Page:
The former expresses a continuous, flowing process involving a chain of causes and effects; whereas the latter only expresses an effect for which there can be no cause.

But it is [impossible] to say that what was not [i.e. nothing or nothingness] comes to be what is, in the same way. [Nothingness] cannot be said to be remolded or to evolve into anything.

This appears...to be true even if we create by the capitalization of nothing into Nothing a quasi-substance Nothing.

In other words, even if we imagine that Nothingness is something.

  • off topic, but i thought you might like this – another_name Apr 23 at 10:34
  • That's wild old video, :D Btw, I am an occasional "reader" of Heiddeger, and I respect his work. I plan (later today) to add some philosophical reference(s) here, to back up my reasoning. I've already found one with which Heiddeger may or may not have agreed; nevertheless, with a little luck I might be able to establish some link to him for you. – Bread Apr 23 at 11:14
  • ya fashions change, i just liked the phrase "is he in hell, nobody can tell" – another_name Apr 25 at 0:56
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    Whither shall I go from thy spirit? or whither shall I flee from thy presence? If I ascend up into heaven, thou art there: if I make my bed in hell, behold, thou art there...If I say, Surely the darkness shall cover me; even the night shall be light about me. Yea, the darkness hides not from thee; but the night shines as the day: the darkness and the light are both alike to thee...I will praise thee; for I am fearfully and wonderfully made: marvelous are thy works; and that, my soul knows right well. – Bread Apr 25 at 1:57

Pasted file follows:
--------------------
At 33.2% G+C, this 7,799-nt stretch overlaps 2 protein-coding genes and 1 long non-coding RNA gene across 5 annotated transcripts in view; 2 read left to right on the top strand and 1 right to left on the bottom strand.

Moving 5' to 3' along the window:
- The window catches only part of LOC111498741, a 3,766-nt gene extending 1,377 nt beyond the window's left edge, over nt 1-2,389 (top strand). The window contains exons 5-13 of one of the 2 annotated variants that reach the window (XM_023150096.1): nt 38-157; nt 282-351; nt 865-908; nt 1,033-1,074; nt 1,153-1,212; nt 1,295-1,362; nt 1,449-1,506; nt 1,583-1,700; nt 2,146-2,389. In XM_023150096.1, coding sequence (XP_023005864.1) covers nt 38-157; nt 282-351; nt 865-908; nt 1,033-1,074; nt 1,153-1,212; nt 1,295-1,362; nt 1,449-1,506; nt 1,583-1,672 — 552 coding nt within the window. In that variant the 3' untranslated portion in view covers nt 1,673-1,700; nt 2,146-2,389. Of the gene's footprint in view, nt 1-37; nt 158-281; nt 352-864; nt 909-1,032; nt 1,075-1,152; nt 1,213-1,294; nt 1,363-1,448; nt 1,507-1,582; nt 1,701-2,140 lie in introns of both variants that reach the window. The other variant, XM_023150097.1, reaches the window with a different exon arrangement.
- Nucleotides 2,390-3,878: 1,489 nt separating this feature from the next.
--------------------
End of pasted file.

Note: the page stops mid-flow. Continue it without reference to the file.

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Consider this toy model. Flip a coin an infinite number of times (it's a toy model, so anything is possible).

Define nothing as completely random , no correlation, no simple rule to generate the sequence of heads/tails, nothing that makes sense

Define something as non random, for example an infinite sequence of heads would be uncharacteristic , and many others.

Due to our limited human ability to process only finite amounts of information, we can realistically talk only about finite sequences of results within our toy model, and for any finite sequence, we can find a structural, constructing, explanatory rule that would generate it. That's something, isn't it , surely it's not nothing, according to our definitions.